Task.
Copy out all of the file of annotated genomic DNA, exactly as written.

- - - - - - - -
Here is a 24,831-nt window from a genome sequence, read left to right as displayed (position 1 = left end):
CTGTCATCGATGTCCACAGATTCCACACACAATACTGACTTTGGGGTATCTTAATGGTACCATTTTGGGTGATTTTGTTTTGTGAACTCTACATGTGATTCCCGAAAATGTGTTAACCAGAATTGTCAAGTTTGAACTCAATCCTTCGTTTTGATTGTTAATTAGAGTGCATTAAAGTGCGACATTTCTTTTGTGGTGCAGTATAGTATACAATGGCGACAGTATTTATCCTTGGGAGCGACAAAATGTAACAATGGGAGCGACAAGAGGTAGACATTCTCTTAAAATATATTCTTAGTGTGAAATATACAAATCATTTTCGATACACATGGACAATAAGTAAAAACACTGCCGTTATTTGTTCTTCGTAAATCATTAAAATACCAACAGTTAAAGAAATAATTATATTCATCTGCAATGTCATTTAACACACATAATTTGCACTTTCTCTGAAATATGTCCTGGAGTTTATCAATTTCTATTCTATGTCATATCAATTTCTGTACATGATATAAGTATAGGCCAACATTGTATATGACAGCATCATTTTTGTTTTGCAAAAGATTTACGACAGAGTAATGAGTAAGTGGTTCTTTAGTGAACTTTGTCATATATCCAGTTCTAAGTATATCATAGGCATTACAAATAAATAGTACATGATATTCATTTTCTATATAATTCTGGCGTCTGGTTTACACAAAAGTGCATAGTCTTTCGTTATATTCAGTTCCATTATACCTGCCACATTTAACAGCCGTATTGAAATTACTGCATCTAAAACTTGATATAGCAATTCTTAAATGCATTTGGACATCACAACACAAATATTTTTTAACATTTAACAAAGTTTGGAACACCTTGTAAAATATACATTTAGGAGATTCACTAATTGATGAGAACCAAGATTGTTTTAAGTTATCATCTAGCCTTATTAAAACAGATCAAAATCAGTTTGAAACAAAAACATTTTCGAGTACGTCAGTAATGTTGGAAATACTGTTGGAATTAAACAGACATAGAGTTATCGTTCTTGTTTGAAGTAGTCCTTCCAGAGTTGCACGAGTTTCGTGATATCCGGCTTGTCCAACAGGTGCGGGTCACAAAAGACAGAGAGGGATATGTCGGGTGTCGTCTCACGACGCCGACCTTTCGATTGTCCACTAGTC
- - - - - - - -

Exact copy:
Here is a 24,831-nt window from a genome sequence, read left to right as displayed (position 1 = left end):
CTGTCATCGATGTCCACAGATTCCACACACAATACTGACTTTGGGGTATCTTAATGGTACCATTTTGGGTGATTTTGTTTTGTGAACTCTACATGTGATTCCCGAAAATGTGTTAACCAGAATTGTCAAGTTTGAACTCAATCCTTCGTTTTGATTGTTAATTAGAGTGCATTAAAGTGCGACATTTCTTTTGTGGTGCAGTATAGTATACAATGGCGACAGTATTTATCCTTGGGAGCGACAAAATGTAACAATGGGAGCGACAAGAGGTAGACATTCTCTTAAAATATATTCTTAGTGTGAAATATACAAATCATTTTCGATACACATGGACAATAAGTAAAAACACTGCCGTTATTTGTTCTTCGTAAATCATTAAAATACCAACAGTTAAAGAAATAATTATATTCATCTGCAATGTCATTTAACACACATAATTTGCACTTTCTCTGAAATATGTCCTGGAGTTTATCAATTTCTATTCTATGTCATATCAATTTCTGTACATGATATAAGTATAGGCCAACATTGTATATGACAGCATCATTTTTGTTTTGCAAAAGATTTACGACAGAGTAATGAGTAAGTGGTTCTTTAGTGAACTTTGTCATATATCCAGTTCTAAGTATATCATAGGCATTACAAATAAATAGTACATGATATTCATTTTCTATATAATTCTGGCGTCTGGTTTACACAAAAGTGCATAGTCTTTCGTTATATTCAGTTCCATTATACCTGCCACATTTAACAGCCGTATTGAAATTACTGCATCTAAAACTTGATATAGCAATTCTTAAATGCATTTGGACATCACAACACAAATATTTTTTAACATTTAACAAAGTTTGGAACACCTTGTAAAATATACATTTAGGAGATTCACTAATTGATGAGAACCAAGATTGTTTTAAGTTATCATCTAGCCTTATTAAAACAGATCAAAATCAGTTTGAAACAAAAACATTTTCGAGTACGTCAGTAATGTTGGAAATACTGTTGGAATTAAACAGACATAGAGTTATCGTTCTTGTTTGAAGTAGTCCTTCCAGAGTTGCACGAGTTTCGTGATATCCGGCTTGTCCAACAGGTGCGGGTCACAAAAGACAGAGAGGGATATGTCGGGTGTCGTCTCACGACGCCGACCTTTCGATTGTCCACTAGTC